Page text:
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keantoken



Joined: 19 Mar 2008
Posts: 69
keantoken
Hello.

I am currently interested in developing a standalone PC game (with its own boot loader and everything). I decided I had better first focus on the boot loader. Since the documentation would take me hours to sift through, I would appreciate it if I could get some links or otherwise to MBR code written in FASM.

The game isn't going to be huge, only enough space is needed for a 2D game like those found on the PS1, plus a simple physics engine and perhaps a bunch of WAVs if I can't get more MIDI-like sound formats to work. Mainly I was thinking about using the PxTone format once Pixel releases documentation. No, I don't speak japanese. But I'll find a way, don't worry.

At any rate, due to the small amount of space needed, I was thinking the whole thing would run off of RAM. I imagine all that would be needed would be 256Mb IF I didn't manage to implement PxTone music format.

Then again, all the requirements of this project are mainly speculation, I have never really attempted something of this sort.

So the agenda for the MBR would basically be to take the information from the disk, write it to the RAM, and start things spinning (though doesn't the CPU already write everything to the RAM when it executes code?). I will be testing this with the Bochs emu on my Ubuntu Studio Linux partition. My first line of order will be to produce working line-drawing code, then circle-drawing, and gradually get more advanced until I have working include file with all the needed functions for graphical display.

Please bear with me, I'm new to programming in general, no you can't dissuade me from starting out in assembly.
Post 20 Mar 2008, 17:10
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edfed



Joined: 20 Feb 2006
Posts: 4242
Location: 2018
edfed
welcome.

programming boot video games with fasm.

the boot is not the harder step as i use a simple .com loader for my tests.
i code for real mode dos. then, if it works in pure dos, i adapt to pmode and vesa.

the drawline function is very simple todo, just need to know how.
i let you find by yourself. but for MBR with fasm look there:

http://board.flatassembler.net/topic.php?t=7747
http://board.flatassembler.net/topic.php?t=7833
http://board.flatassembler.net/topic.php?t=7915
http://board.flatassembler.net/topic.php?p=73646#73646
Post 20 Mar 2008, 18:23
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keantoken



Joined: 19 Mar 2008
Posts: 69
keantoken
Thank you for the links, I already know how to code line drawing, you just have to work Bresenham's magic.

I have some older incomplete code, I have no idea whatsoever whether it works or not, Anyone is welcome to tell me how good or bad it is. I also remember that when I used my mind as the emulator, I found a problem where under certain conditions the line would chop off halfway, though I think it was possible to avoid if the input was kept within certain bounds. And at any rate, what I wanted was the fastest algo possible, and adding compatibility would just slow it down.

Code:

;Code written by keantoken from the FASM forums.

;This include file uses the VBE 3.0 standard to draw objects on the screen.

;Since this include file uses the stack as a data transfer medium, to avoid complicating your coding, try switching the current stack by changing the ss (stack segment) register.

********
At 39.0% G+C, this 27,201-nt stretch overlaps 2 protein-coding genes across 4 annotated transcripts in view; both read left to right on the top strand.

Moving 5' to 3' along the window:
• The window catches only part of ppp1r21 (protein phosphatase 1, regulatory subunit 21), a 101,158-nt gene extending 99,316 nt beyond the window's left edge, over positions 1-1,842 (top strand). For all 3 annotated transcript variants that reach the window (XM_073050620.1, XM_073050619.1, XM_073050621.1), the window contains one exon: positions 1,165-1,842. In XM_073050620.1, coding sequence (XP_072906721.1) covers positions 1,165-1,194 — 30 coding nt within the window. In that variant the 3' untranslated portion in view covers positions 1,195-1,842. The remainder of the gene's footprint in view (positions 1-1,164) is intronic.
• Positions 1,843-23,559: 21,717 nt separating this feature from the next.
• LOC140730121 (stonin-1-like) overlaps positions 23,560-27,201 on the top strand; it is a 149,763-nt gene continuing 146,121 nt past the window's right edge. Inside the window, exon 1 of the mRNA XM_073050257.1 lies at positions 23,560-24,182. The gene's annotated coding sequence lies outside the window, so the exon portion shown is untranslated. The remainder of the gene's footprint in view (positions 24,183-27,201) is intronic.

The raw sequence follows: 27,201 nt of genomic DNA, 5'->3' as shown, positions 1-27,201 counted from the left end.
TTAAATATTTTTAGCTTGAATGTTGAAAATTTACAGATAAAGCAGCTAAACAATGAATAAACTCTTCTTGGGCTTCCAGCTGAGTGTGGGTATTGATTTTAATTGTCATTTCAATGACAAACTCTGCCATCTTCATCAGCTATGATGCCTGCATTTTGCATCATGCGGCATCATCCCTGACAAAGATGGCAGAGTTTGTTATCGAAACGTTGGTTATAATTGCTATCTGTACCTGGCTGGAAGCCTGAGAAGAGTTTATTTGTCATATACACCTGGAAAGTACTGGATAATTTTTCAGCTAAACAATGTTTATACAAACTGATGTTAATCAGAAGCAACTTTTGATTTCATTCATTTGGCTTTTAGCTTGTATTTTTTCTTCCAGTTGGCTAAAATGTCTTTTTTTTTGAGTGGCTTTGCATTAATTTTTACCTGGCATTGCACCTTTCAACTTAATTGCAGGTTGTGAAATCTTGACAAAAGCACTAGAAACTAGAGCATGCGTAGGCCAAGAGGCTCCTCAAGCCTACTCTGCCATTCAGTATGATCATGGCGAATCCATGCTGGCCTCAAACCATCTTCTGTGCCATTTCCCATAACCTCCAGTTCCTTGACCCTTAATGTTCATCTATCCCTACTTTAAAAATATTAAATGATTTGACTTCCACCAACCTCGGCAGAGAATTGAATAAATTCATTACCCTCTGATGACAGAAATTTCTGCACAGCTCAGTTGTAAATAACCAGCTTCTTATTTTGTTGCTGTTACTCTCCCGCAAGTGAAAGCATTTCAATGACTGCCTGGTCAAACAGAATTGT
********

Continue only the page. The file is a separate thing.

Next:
;Include 'Math.inc'



INI_Draw:      ;This initializes the draw include depending on different options specified by stack values.

    ;Options Format: the following values should be pushed into the stack in this order: Line Antialiasing (value=amount) (can be used as blur), Bit Depth (0=4, 1=8, 2=16, 3=24, 4=32),



;-------------------------------------------------------------------------------------------------------------------------

Draw_Line:     ;The draws a line from one place on the screen to the next. x1,y1,x2,y2,x3,y3... are loaded into the stack NOT in reverse order so that the stack order should be from bottom (most recent) to top, ...y3,x3,y2,x2,y1,x1.

      pop eax                                                         ;eax=y3

 mov esi, eax                                                    ;esi=eax=y3. This helps us in the end to know where to stop drawing our line. Watch when the esi register is used next.

 sub esp, 2                                                      ;decrement the stack pointer by two in order to pop y2

  pop ecx                                                         ;ecx=y2

                                                                 ;NOTE: stack now looks like x3,x2,y1,x1 and esp is pointing at x2

   sub eax, edx                                                    ;y3-y2=eax

      ;---------------------- Done with Y calculation for the moment. Now on to X:

        mov esp, 0                                                      ;put the stack pointer back where it belongs.

   pop edx                                                         ;edx=x3

 sub esi, edx                                                    ;esi-edx=esi OR y3-x3=esi. In the end, esi will be used to determine when to stop drawing pixels.

       pop ebx                                                         ;ebx=x2

 ;NOTE: stack now looks like y1,x1 and esp is still pointing at 0. Later, y2 and x2 will be pushed back into the stack so that they can be used to draw the next line. you will see that through all of this mathematical technoblab, their initial values are preserved.

    sub edx, ebx                                                    ;x3-x2=edx

      ;---------------------- Done with X calculation for the moment. Now calculating the slope of x3,y3,x2,y2.

                                                                       ;eax=y3-y2,

                                                                     ;edx=x3-x2,